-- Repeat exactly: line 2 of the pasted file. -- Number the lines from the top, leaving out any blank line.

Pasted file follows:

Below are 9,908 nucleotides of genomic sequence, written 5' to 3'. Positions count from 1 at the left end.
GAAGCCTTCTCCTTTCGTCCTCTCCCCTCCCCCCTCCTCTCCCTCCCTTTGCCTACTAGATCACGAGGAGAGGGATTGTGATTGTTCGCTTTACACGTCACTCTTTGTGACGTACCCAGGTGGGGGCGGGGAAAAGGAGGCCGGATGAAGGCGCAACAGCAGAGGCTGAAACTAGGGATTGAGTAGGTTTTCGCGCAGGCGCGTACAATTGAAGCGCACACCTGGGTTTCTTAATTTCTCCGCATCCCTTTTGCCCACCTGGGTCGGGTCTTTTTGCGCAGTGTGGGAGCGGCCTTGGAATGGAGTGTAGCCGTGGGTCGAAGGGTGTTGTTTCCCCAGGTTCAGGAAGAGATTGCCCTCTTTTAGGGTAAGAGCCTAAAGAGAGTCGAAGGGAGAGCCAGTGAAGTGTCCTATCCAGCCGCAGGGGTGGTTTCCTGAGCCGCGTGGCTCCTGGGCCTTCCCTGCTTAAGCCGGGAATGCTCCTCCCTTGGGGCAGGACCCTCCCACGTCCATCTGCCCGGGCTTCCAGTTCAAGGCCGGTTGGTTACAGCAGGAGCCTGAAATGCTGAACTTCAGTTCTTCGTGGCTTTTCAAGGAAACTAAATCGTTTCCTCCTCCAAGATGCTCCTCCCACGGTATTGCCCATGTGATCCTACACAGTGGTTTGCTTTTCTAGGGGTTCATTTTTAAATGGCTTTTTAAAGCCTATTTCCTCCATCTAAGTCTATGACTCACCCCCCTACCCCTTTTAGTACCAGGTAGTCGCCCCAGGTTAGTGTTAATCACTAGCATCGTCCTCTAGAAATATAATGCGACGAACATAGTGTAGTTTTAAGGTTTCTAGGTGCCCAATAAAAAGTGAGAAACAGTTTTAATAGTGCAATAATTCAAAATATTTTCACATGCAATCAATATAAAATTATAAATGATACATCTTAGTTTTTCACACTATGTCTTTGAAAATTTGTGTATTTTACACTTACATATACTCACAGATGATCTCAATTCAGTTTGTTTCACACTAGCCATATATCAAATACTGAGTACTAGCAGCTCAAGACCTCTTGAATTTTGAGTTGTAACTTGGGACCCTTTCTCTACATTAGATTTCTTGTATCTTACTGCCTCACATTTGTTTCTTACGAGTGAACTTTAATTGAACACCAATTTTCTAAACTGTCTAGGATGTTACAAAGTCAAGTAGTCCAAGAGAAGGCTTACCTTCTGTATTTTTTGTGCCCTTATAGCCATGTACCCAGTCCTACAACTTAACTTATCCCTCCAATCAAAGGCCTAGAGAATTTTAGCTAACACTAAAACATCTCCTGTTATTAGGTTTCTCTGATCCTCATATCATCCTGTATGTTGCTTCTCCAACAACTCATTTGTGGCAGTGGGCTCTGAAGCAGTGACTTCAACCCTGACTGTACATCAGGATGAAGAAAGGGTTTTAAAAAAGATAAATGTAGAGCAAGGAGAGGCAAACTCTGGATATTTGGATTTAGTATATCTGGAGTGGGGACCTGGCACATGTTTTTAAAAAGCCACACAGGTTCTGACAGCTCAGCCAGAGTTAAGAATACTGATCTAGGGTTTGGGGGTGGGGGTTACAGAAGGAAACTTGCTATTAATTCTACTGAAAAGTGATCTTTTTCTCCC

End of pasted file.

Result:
GAAGCCTTCTCCTTTCGTCCTCTCCCCTCCCCCCTCCTCTCCCTCCCTTTGCCTACTAGATCACGAGGAGAGGGATTGTGATTGTTCGCTTTACACGTCACTCTTTGTGACGTACCCAGGTGGGGGCGGGGAAAAGGAGGCCGGATGAAGGCGCAACAGCAGAGGCTGAAACTAGGGATTGAGTAGGTTTTCGCGCAGGCGCGTACAATTGAAGCGCACACCTGGGTTTCTTAATTTCTCCGCATCCCTTTTGCCCACCTGGGTCGGGTCTTTTTGCGCAGTGTGGGAGCGGCCTTGGAATGGAGTGTAGCCGTGGGTCGAAGGGTGTTGTTTCCCCAGGTTCAGGAAGAGATTGCCCTCTTTTAGGGTAAGAGCCTAAAGAGAGTCGAAGGGAGAGCCAGTGAAGTGTCCTATCCAGCCGCAGGGGTGGTTTCCTGAGCCGCGTGGCTCCTGGGCCTTCCCTGCTTAAGCCGGGAATGCTCCTCCCTTGGGGCAGGACCCTCCCACGTCCATCTGCCCGGGCTTCCAGTTCAAGGCCGGTTGGTTACAGCAGGAGCCTGAAATGCTGAACTTCAGTTCTTCGTGGCTTTTCAAGGAAACTAAATCGTTTCCTCCTCCAAGATGCTCCTCCCACGGTATTGCCCATGTGATCCTACACAGTGGTTTGCTTTTCTAGGGGTTCATTTTTAAATGGCTTTTTAAAGCCTATTTCCTCCATCTAAGTCTATGACTCACCCCCCTACCCCTTTTAGTACCAGGTAGTCGCCCCAGGTTAGTGTTAATCACTAGCATCGTCCTCTAGAAATATAATGCGACGAACATAGTGTAGTTTTAAGGTTTCTAGGTGCCCAATAAAAAGTGAGAAACAGTTTTAATAGTGCAATAATTCAAAATATTTTCACATGCAATCAATATAAAATTATAAATGATACATCTTAGTTTTTCACACTATGTCTTTGAAAATTTGTGTATTTTACACTTACATATACTCACAGATGATCTCAATTCAGTTTGTTTCACACTAGCCATATATCAAATACTGAGTACTAGCAGCTCAAGACCTCTTGAATTTTGAGTTGTAACTTGGGACCCTTTCTCTACATTAGATTTCTTGTATCTTACTGCCTCACATTTGTTTCTTACGAGTGAACTTTAATTGAACACCAATTTTCTAAACTGTCTAGGATGTTACAAAGTCAAGTAGTCCAAGAGAAGGCTTACCTTCTGTATTTTTTGTGCCCTTATAGCCATGTACCCAGTCCTACAACTTAACTTATCCCTCCAATCAAAGGCCTAGAGAATTTTAGCTAACACTAAAACATCTCCTGTTATTAGGTTTCTCTGATCCTCATATCATCCTGTATGTTGCTTCTCCAACAACTCATTTGTGGCAGTGGGCTCTGAAGCAGTGACTTCAACCCTGACTGTACATCAGGATGAAGAAAGGGTTTTAAAAAAGATAAATGTAGAGCAAGGAGAGGCAAACTCTGGATATTTGGATTTAGTATATCTGGAGTGGGGACCTGGCACATGTTTTTAAAAAGCCACACAGGTTCTGACAGCTCAGCCAGAGTTAAGAATACTGATCTAGGGTTTGGGGGTGGGGGTTACAGAAGGAAACTTGCTATTAATTCTACTGAAAAGTGATCTTTTTCTCCC